Wednesday, September 14, 2011

The elusive art of the elusive artist Bansky in the news

Bansky as he appeared in his documentary
It has been said, sometimes smugly, by some street artist that if the public doesn't like their art (graffiti) then they can just paint over it. The situation is more true if the graffiti art is painted on private property.

This year there are two interesting stories about the street artist Banksky's work painted on private property. 

Banksy is a pseudonymous England-based graffiti artist, political activist, film director, and painter. He has dozens of celebrity collectors - including Brad Pitt, Angelina Jolie and Christina Aguilera - who have paid hundreds of thousands  for his creations.

Wikkepedia writes:

"Banksy began as a freehand graffiti artist 1992–1994[13] as one of Bristol's DryBreadZ Crew (DBZ), with Kato and Tes.[14] He was inspired by local artists and his work was part of the larger Bristol underground scene with Nick Walker, Inkie and 3D.[15][16] From the start he used stencils as elements of his freehand pieces, too.[13] By 2000 he had turned to the art of stencilling after realizing how much less time it took to complete a piece. He claims he changed to stenciling whilst he was hiding from the police under a rubbish lorry, when he noticed the stenciled serial number[17] and by employing this technique, he soon became more widely noticed for his art around Bristol and London.[17]

Banksy wrote in his glossy coffee-table book Wall and Piece : “The people who truly deface our neighborhoods are the companies that scrawl giant slogans across buildings and buses trying to make us feel inadequate unless we buy their stuff. They expect to be able to shout their message in your face from every available surface but you’re never allowed to answer back. Well, they started the fight and the wall is the weapon of choice to hit them back.”

Many consider him, his name at least, as the best know street artist of all time. His fame has increased dramatically with his documentary "Exit Through the Gift Shop,"

 In 2006 Banksy was introduced to Thierry Guetta, an exuberant, eccentric French expatriot claiming to be making a documentary about street artist. Banksy joins in on the project, but is greatlly dissapointed with the final results. Banksy decides to take over the editing of the project from Guetta and brings in two proffesionals Jamie D'Cruz and Chris King, as producer and editor. They went through thousnads of hours of  Guetta's unlabeled film, much of it unuasable. Guetta, not detered by his freinds rejection of his editing of the material, returns home to Los Angeles to begin making art himself. Banksy comes up with the idea to shift the focus from street artist to focus on Guetta.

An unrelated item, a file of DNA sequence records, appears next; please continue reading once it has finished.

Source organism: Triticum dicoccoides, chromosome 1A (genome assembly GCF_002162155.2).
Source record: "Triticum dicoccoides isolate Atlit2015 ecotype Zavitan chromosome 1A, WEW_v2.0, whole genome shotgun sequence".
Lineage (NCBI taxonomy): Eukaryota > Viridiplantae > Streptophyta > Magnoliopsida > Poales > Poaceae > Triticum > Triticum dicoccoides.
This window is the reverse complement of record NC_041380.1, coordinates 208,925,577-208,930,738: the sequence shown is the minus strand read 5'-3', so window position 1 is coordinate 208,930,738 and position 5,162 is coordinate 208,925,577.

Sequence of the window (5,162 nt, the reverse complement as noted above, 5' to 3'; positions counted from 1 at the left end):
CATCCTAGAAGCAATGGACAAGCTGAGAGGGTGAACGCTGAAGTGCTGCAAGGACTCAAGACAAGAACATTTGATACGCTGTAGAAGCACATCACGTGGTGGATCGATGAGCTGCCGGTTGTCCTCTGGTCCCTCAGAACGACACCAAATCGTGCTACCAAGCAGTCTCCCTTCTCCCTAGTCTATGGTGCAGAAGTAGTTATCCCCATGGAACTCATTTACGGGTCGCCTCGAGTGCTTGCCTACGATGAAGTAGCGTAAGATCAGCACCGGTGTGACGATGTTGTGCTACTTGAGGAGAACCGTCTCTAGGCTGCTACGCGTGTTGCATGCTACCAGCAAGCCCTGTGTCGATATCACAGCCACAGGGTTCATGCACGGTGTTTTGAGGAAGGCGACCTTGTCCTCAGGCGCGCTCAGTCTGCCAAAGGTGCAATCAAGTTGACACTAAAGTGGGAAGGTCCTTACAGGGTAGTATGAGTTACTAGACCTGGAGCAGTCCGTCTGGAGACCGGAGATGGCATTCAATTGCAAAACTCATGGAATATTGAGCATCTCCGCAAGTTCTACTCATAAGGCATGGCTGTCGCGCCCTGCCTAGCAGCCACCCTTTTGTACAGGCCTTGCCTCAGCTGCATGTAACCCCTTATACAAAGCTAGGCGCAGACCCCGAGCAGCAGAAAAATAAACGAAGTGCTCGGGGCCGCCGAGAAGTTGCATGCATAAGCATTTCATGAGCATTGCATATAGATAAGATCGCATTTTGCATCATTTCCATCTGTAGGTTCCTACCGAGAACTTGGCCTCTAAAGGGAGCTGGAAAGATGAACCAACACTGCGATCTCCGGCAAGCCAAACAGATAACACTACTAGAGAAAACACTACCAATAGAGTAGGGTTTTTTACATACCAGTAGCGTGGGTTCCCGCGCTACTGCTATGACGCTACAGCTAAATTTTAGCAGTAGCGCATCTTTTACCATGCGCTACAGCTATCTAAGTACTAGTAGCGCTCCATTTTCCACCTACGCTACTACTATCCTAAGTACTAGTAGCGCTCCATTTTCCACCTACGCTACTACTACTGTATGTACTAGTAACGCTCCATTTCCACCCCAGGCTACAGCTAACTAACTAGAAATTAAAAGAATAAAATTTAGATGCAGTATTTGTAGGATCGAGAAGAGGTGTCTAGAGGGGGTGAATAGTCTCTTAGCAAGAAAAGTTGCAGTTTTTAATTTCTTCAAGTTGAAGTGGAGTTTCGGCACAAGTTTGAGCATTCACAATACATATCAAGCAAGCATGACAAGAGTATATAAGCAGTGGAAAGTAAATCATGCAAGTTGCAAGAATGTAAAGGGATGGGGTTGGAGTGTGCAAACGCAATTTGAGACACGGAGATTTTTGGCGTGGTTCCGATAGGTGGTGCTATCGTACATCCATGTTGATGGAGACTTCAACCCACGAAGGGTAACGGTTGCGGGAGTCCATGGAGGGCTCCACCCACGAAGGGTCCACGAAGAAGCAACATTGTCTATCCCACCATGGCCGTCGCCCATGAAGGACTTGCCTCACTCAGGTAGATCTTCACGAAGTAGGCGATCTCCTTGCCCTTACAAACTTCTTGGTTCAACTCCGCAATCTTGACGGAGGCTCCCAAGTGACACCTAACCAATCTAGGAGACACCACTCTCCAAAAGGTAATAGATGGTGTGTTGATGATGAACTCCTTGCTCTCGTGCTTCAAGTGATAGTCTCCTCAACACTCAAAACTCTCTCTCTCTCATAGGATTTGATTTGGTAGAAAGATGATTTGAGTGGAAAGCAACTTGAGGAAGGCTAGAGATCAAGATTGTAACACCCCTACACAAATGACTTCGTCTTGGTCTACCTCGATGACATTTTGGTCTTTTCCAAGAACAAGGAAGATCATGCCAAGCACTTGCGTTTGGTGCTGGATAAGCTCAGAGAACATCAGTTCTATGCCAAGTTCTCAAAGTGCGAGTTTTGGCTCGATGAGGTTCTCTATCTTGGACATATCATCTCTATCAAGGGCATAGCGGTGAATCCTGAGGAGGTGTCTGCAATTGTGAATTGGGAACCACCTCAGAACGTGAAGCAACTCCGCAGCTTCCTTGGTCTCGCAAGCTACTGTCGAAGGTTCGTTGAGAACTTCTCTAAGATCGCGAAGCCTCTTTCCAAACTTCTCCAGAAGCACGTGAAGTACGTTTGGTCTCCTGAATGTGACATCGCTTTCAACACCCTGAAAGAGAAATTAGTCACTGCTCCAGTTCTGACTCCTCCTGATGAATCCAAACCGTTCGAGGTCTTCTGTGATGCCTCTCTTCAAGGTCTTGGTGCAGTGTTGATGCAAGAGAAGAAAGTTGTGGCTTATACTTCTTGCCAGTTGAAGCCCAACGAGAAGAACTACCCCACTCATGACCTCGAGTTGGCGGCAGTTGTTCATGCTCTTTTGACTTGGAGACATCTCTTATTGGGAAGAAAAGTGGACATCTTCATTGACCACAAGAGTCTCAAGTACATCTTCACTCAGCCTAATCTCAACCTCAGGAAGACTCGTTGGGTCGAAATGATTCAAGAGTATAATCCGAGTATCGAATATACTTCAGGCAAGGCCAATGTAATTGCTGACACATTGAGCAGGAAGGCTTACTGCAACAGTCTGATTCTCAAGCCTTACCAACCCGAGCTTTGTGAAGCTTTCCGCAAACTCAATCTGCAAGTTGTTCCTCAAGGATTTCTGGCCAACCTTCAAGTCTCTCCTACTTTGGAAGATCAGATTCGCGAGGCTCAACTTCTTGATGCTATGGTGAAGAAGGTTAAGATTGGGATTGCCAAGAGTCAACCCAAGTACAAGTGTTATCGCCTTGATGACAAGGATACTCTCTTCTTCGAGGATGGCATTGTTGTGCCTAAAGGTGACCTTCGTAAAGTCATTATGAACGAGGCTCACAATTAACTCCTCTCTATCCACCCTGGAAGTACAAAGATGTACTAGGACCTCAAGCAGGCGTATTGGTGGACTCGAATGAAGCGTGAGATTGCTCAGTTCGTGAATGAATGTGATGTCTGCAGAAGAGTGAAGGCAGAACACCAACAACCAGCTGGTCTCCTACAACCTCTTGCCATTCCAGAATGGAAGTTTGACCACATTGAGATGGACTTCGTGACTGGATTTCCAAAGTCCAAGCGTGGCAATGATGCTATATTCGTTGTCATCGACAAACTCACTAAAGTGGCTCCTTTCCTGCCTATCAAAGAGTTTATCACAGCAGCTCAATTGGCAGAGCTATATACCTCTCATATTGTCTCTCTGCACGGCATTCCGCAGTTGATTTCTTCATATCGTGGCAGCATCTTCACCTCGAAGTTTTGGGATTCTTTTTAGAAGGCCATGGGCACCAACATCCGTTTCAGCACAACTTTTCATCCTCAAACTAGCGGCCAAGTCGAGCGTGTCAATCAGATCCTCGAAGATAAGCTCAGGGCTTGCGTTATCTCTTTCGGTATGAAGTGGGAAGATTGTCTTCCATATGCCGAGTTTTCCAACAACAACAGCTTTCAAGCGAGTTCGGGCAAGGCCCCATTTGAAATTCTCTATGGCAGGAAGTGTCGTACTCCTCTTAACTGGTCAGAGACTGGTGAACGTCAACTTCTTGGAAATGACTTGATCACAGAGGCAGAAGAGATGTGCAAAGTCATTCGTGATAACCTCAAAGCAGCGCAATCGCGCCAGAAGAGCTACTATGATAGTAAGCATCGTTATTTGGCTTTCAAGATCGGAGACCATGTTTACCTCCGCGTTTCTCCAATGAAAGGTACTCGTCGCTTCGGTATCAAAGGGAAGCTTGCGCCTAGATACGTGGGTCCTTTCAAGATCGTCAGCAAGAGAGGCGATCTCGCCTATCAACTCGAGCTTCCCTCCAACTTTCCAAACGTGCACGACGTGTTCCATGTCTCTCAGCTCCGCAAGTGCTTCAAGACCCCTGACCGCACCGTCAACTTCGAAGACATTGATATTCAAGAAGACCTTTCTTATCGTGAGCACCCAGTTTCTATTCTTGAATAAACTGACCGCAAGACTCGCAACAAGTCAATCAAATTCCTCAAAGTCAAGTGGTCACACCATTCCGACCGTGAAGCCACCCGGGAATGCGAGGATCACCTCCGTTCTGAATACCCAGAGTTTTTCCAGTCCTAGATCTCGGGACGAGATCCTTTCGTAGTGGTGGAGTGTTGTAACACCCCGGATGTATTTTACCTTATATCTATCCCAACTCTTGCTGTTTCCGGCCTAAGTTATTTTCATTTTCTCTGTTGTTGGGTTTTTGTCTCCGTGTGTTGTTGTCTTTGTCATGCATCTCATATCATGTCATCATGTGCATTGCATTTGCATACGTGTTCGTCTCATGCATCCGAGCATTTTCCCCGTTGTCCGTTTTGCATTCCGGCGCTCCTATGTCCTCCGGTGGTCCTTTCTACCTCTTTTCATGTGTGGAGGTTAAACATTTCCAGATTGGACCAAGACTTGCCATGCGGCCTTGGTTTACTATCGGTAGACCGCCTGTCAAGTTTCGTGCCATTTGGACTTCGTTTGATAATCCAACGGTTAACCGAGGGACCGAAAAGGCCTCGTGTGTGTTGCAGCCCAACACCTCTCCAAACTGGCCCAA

The resulting documentary "Exit Through the Gift Shop", list Banksy as it's director. The film has received overwhelmingly positive reviews, holding 96% on Rotten Tomatoes, and was nominated for Best Documentary in the 2011 Academy Awards. One consistent theme in the reviews was the authenticity of the film: Was the film just an elaborate ruse on Banksy's part, The Boston Globe movie reviewer Ty Burr found it to be quite entertaining and awarded it four stars. He dismissed the notion of the film being a "put on" saying "I’m not buying it; for one thing, this story’s too good, too weirdly rich, to be made up. For another, the movie’s gently amused scorn lands on everyone."

Still not everyone know who Banksy is: Banksy's gorilla in a pink mask (July 2011)

Banksy's gorilla in a pink mask appeared on the wall of the former North Bristol Social Club in Eastville One of street artist Banksy's most famous early works in Bristol has been mistakenly painted over.

The gorilla in a pink mask on the wall of the ex-North Bristol Social Club, in Eastville, had been a familiar landmark in the area for more than 10 years.

But the building has recently been turned into a Muslim cultural centre.

New owner Saeed Ahmed assumed it was a regular piece of graffiti and had it painted over. "I thought it was worthless," he said.

He added: "I didn't know it was valuable and that's why I painted over it. I really am sorry if people are upset."

The wall was whitewashed by the new owner of the building who had never heard of Banksy.

A paintings conservator, Richard Pelter of Park Street-based International Fine Art Conservation Studios, was last night attempting to remove the whitewash using large cotton buds and sensitive cleaning materials.
Mr Pelter said he had been doing some tests.

"What I found was that the paint there was quite soluble underneath, but no-one could actually tell me where it was on the wall. 
The upper layers of paint can be removed, very carefully. It would take quite a long time and cost quite a bit of money to do it."

The gorilla was uncovered, maybe not the best idea.

Every Picture Tells a Lie -uncovered (September 2011)

In 2003 Banksy spray painted a mural inside, on the wall of  a contemporary art gallery in Germany's capital. The graffiti shows five soldiers with angel's wings and yellow smiley faces beneath the slogan "Every picture tells a lie!"

When the show was over the picture was painted over.

Now the covering paint has been removed. The mural was excavated as part of an art project by Brad Downey, a Berlin-based American artist, whose exhibition is titled What Lies Beneath and focuses on layers of paint. Downey, who also took part in the 2003 exhibit, remembered Banksy's work and wanted to uncover it for his 2011 project.

The gallery is unsure of what will happen to Banksy's work once Downey's exhibit ends on Oct 23rd. It could go back to hibernating behind white-washed walls -- that is, if someone doesn't try to buy it first.

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